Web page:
Free but Not Efficient – Education in Central Africa

Victoria Akindele
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Education in most Central African countries is lawfully free but not potent and efficient. Hence, factors such as leadership, vision and professionalism and development that contribute to high quality education are lacking or ineffective. These conditions will only continue to exacerbate the education and learning gaps between school children in these regions and other education ware countries. And in turn, poor quality education in these areas will only continue to perpetuate long-term poverty in the region.

Central Africa is the core region of the African continent. Otherwise called ‘Middle Africa’, which is an analogous term that includes; Angola, Cameroon, Central African Republic, Chad, Democratic Republic of the Congo, Equatorial Guinea, Gabon, Republic of the Congo, Burundi, São Tomé and Príncipe.

Education in Angola is compulsory and free for eight years yet the government reports that a percentage of pupils are not attending due to a lack of school buildings and teachers. Pupils are often responsible for paying additional school-related expenses, including fees for books and supplies.

In 2010, the Angolan government started building the Angolan Media Libraries Network, distributed throughout several provinces in the country to facilitate the people’s access to information and knowledge. Each site has a bibliographic archive, multimedia resources and computers with Internet access, as well as areas for reading, researching and socialising. The plan envisages the establishment of one media library in each Angolan province. The project also includes the implementation of several media libraries, in order to provide the several contents available in the fixed media libraries to the most isolated populations in the country.

As of today, the mobile media libraries are already operating in the provinces of Luanda, Malanje, Uíge, Cabinda and Lunda South. So also the provinces of Luanda, Benguela, Lubango and Soyo have currently working media libraries.

In Cameron, most children have access to state-run schools that are cheaper than private and religious facilities. The educational system is a mixture of British and French precedents with most instruction in English or French.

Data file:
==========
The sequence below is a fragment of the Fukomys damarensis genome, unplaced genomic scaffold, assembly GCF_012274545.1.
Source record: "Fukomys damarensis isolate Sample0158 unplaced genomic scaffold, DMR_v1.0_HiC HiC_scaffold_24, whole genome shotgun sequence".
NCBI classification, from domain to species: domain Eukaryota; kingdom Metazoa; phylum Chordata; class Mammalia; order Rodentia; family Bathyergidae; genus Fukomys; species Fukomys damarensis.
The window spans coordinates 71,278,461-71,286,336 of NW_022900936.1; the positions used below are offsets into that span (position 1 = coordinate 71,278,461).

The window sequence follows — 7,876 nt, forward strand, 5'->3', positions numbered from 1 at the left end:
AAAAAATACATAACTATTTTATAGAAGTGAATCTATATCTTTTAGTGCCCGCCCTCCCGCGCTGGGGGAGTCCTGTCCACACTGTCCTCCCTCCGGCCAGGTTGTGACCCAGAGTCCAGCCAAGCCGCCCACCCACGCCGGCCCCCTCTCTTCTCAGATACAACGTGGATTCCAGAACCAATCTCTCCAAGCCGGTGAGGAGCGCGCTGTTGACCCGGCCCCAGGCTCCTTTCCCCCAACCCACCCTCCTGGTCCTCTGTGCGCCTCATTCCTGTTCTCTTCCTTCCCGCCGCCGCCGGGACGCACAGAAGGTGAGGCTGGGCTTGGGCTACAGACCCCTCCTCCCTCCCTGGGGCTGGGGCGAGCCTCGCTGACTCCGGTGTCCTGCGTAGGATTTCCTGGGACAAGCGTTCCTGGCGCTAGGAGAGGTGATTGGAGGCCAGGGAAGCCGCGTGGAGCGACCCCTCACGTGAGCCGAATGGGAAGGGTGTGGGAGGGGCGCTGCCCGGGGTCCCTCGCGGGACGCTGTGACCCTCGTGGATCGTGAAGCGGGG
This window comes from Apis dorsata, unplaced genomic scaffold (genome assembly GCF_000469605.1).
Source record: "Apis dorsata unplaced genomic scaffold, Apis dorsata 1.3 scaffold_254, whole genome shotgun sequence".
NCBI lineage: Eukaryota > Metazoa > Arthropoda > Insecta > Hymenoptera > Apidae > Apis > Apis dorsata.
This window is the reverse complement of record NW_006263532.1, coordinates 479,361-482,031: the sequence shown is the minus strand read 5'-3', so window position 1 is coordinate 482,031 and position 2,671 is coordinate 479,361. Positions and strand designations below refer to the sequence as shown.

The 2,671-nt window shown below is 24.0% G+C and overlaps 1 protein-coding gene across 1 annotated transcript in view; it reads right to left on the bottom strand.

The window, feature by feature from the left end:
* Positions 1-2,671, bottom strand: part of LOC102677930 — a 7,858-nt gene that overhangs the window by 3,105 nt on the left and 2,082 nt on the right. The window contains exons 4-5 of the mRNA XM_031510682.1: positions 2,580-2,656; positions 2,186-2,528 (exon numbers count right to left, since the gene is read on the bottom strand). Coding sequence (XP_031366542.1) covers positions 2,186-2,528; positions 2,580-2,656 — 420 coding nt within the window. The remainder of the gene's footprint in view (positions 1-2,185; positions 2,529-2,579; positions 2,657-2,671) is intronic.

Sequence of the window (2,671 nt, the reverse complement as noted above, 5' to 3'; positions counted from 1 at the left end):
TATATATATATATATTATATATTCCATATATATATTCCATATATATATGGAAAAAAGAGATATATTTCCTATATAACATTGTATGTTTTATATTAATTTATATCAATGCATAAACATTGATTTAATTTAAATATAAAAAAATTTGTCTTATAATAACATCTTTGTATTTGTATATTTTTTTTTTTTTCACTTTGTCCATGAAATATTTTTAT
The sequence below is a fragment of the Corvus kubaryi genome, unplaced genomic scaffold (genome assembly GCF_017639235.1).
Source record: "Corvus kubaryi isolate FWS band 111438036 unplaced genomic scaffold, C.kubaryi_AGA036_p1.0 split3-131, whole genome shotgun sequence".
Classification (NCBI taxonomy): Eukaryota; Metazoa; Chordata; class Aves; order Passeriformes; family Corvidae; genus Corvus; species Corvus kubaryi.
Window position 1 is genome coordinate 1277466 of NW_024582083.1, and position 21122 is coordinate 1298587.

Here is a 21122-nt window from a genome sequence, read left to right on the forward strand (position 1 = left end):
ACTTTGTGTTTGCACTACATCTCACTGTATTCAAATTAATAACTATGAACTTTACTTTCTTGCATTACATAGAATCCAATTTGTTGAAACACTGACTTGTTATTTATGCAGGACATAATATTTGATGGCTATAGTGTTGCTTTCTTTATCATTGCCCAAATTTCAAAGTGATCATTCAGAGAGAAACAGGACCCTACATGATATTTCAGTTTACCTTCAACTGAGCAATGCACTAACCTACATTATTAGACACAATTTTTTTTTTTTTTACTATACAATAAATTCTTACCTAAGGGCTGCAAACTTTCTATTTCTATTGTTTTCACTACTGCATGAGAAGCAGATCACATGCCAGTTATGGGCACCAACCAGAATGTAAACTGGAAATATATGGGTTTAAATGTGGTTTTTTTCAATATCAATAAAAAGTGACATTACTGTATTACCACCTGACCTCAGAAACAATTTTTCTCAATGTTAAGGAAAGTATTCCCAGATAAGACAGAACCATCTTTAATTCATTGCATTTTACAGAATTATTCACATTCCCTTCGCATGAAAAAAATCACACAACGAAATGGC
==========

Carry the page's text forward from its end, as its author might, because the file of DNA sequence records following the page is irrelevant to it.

Cameroon has one of the highest school attendance rates in Africa. Although, girls attend school less regularly than boys do because of cultural attitudes, domestic duties, early marriage, pregnancy, and sexual harassment. Attendance rates are higher in the south since a disproportionate number of teachers are stationed there, leaving northern schools chronically understaffed.

School attendance in Cameroon is also affected by child labour. The U.S. Department of Labour Findings on the Worst Forms of Child Labour reported that 56% of children aged 5 to 14 are working children and that almost 53% of children aged 7 to 14 combine work and school.

The Education Policy and Data Centre, EPDC, states that in principle, education in Gabon is free and compulsory for primary and lower secondary.

With a primary language of French also, the Gabonese hold one of the highest literacy rates in sub-Saharan Africa. The system for education in Gabon breeds this by having an adult literacy program provided by the government. Records show that a high percent of adults are literate, with an annual growth rate of 5 percent.

Also, public education in the Central African Republic is free and is compulsory from ages 6 to 14. However, approximately half of the adult population of the country is illiterate.